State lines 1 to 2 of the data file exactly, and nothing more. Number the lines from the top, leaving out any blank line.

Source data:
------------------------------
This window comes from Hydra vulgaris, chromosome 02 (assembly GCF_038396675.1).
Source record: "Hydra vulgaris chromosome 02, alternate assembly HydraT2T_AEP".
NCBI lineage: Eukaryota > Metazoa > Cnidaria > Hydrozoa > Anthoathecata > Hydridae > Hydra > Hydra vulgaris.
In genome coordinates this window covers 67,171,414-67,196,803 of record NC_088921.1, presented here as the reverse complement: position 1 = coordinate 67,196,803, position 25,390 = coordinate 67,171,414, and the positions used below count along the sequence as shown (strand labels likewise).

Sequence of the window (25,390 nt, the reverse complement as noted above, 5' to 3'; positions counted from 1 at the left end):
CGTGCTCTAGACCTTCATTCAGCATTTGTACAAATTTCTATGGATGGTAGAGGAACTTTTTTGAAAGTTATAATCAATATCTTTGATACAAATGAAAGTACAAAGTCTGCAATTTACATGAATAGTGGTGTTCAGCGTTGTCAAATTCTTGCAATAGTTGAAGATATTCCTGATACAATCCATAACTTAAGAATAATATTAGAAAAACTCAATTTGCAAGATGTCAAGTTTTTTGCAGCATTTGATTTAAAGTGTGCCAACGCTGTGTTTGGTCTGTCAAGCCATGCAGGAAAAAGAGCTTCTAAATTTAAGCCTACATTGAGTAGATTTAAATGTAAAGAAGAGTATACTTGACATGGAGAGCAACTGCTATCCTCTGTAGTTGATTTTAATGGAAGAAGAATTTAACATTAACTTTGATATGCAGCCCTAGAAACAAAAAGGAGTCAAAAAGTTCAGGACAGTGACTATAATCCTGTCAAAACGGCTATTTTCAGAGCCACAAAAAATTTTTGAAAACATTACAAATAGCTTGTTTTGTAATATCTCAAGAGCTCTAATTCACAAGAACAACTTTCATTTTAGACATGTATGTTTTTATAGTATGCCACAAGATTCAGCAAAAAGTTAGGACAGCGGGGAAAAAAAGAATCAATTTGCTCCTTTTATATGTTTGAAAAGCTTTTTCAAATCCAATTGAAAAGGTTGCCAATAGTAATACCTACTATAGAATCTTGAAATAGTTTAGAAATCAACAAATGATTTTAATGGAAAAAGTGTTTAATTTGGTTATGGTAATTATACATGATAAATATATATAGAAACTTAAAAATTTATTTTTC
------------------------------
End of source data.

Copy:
This window comes from Hydra vulgaris, chromosome 02 (assembly GCF_038396675.1).
Source record: "Hydra vulgaris chromosome 02, alternate assembly HydraT2T_AEP".